From Henry Mancini To Adele: 54 Fun Facts About Every ‘Best Album’ Grammy Winner

Senior Pop Culture Editor
02.06.13 11 Comments
ARE YOU EXCITED FOR THE GRAMMYS? Probably not, but this year, it might not be so bad. In the run-up to Sunday’s ceremony, we’ll have daily posts about Grammys past and present, including yesterday’s, about why the much overlooked Best Alternative Music Album is the most Internet friendly (and best) category out there, and today’s, a list of 54 fun facts, tidbits, and NUGGETS from the 54-year history of Best Album of the Year.

1959 — The Music from Peter Gunn by Henry Mancini

For the first few years of the category, classical releases were eligible for Album of the Year, which explains why Mancini’s competition in 1959 included not only Frank Sinatra and Ella Fitzgerald, but Tchaikovsky: Concerto No. 1 in B Flat Minor, Op. 23, as performed by Van Cliburn, not that you didn’t know that already.

1960 — Come Dance with Me! by Frank Sinatra

Even by Ol’ Blue Eyes standards, Come Dance with Me!, one of his more uplifting releases, was insanely popular. The album stayed on the Billboard pop charts for over two and a half years, yet never hit #1.

1961 — The Button-Down Mind of Bob Newhart by Bob Newhart

One of only two comedy albums to win Best Album. Newhart also took home the award for Best New Artist.

1962 — Judy at Carnegie Hall by Judy Garland

By the early 1960s, Judy Garland was a mess. Suicide attempts, nervous breakdowns, bankruptcy, hepatitis, alcohol dependency, multiple divorces, she had been through it all. But for one night, April 23, 1961, the so-called “greatest night in show business history,” she was on her A-game, performing all her stirring classics, including “Over the Rainbow,” which eventually led to her winning the Best Album award, the first female to do so.

1963 — The First Family by Vaughn Meader

By far the weirdest Best Album winner ever, The First Family is a comedy album gently parodying President John F. Kennedy and the rest of the Kennedy clan. It was recorded the same night as JFK’s famous Cuban Missile Crisis speech, and would go on to sell an unprecedented seven million copies in four months.

1964 — The Barbra Streisand Album by Barbra Streisand

Initially, Columbia Records president Goddard Lieberson was reluctant to sign Babs, finding her style too out of date, too cabaret. But he eventually relented, and Streisand recorded her self-titled debut with Columbia — and every other album in her bazillion-times platinum career since then, too.

1965 — Getz/Gilberto by Stan Getz & João Gilberto

The 10th highest selling jazz of all-time, sandwiched between Hello, Dolly! by Louis Armstrong and Al Di Meola’s Elegant Gypsy.

1966 — September of My Years by Frank Sinatra

A great Sinatra album, sure, one of his finest even, but the 1966 nominee class is noteworthy for being the first time a rock group was nominated for Best Album: Help! by the Beatles. Obviously, it lost, though at least not to The Sound of Music Soundtrack.

1967 — A Man and His Music by Frank Sinatra

With A Man and His Music, a double-album in which Sinatra rerecorded new versions of old songs, and included an obnoxious narration throughout, Sinatra became the first of only three artists to win Best Album three times.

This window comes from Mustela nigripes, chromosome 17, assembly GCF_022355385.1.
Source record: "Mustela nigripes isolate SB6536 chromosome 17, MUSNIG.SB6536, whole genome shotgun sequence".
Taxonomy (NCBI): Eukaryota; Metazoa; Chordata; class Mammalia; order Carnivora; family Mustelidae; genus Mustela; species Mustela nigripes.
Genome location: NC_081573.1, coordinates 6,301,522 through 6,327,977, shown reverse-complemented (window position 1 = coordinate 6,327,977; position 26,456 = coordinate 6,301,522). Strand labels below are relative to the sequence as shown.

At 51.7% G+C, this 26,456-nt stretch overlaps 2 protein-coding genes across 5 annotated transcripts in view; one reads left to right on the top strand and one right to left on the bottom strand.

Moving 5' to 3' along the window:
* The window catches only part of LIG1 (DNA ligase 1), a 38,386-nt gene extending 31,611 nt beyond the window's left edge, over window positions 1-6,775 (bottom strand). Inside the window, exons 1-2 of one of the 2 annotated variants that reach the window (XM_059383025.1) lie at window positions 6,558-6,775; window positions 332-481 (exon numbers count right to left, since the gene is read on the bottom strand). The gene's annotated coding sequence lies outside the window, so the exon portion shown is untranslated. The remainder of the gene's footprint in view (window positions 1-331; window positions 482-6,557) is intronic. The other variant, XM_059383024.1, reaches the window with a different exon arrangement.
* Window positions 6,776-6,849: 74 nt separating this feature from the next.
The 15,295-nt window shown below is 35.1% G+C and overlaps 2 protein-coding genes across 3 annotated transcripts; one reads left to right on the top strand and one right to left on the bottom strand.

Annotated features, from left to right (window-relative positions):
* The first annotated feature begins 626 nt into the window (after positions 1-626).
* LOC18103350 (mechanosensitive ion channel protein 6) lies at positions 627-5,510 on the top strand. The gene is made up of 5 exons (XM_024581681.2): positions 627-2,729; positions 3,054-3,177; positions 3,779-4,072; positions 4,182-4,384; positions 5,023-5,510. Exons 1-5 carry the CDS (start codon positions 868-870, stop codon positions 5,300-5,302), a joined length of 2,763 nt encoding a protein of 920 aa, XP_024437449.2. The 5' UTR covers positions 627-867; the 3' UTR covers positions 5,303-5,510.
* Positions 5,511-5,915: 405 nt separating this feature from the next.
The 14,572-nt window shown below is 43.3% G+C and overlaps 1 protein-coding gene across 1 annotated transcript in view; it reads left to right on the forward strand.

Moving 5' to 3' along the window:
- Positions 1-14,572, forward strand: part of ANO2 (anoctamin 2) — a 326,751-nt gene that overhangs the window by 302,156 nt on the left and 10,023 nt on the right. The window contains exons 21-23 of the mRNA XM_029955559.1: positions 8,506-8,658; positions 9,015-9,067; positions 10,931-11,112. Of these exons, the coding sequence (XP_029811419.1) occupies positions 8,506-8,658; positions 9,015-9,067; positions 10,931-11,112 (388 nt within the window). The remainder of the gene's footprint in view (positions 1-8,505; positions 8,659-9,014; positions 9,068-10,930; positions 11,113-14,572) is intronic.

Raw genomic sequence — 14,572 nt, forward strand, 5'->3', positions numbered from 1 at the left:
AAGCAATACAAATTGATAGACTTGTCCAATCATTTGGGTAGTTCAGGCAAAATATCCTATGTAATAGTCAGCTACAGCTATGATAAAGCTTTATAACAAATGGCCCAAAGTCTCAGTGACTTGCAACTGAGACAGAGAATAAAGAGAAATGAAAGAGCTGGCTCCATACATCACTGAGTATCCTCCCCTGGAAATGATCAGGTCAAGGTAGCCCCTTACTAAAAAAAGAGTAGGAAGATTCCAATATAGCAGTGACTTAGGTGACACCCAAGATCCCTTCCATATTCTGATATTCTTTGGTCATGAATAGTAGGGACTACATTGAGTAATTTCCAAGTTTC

1968 — Sgt. Pepper’s Lonely Hearts Club Band by the Beatles

Hey, look, rock music! Sgt. Pepper won four, including Best Contemporary Album, of the Beatles 11 total Grammys.

1969 — By the Time I Get to Phoenix by Glen Campbell

The title track was penned by Jimmy Webb, who was writing about his love affair with Linda Ronstadt’s cousin, Susan, a relationship that’s the basis for two other famous Webb songs: “The Worst That Could Happen” and “MacArthur Park,” best known for Richard Harris’ version.

1970 — Blood, Sweat & Tears by Blood, Sweat & Tears

Blood, Sweat & Tears was led by Al Kooper, who, despite barely knowing a thing about the instrument, played organ on the greatest rock song of all-time, Bob Dylan’s “Like a Rolling Stone.”

1971 — Bridge over Troubled Water by Simon & Garfunkel

Originally meant to be a small gospel hymn, “Bridge over Troubled Water” exploded into a “Let It Be”-like grand pop song, with an extra verse added by Paul Simon late in the track’s history. But despite its now immortal title, “Bridge” was once mislabeled by the song’s string composer, Jimmy Haskell, who referred to it as “Like a Pitcher of Water.”

1972 — Tapestry by Carole King

Tapestry was the number one album in the U.S. for 15 straight weeks in 1971, a record for a solo female artist until Adele’s 21 last year.

1973 — The Concert for Bangladesh by George Harrison & Co.

The three-disc live album and film Concert for Bangladesh, featuring the likes of Harrison, Bob Dylan (who performed “Blowin’ in the Wind” for the first time in eight years), Eric Clapton, Billy Preston, Leon Russell, and Ringo Starr, has raised over $15 million in funds for Bangladesh to date.

1974 — Innervisions by Stevie Wonder

Wonder, who was all of 23 years old when Innervisions came out, played nearly instrument on the album, including harmonica, drums, bass, piano, synthesizer, congas, and, for good measure, some hand-clapping, too.

1975 — Fulfillingness’ First Finale by Stevie Wonder

The Jackson 5 can be heard singing background vocals on the number-one hit, “You Haven’t Done Nothin’.”

1976 — Still Crazy After All These Years by Paul Simon

While accepting his Best Album award, Simon jokingly commented, “I’d like to thank Stevie Wonder, who didn’t release an album this year.” The next year, however…

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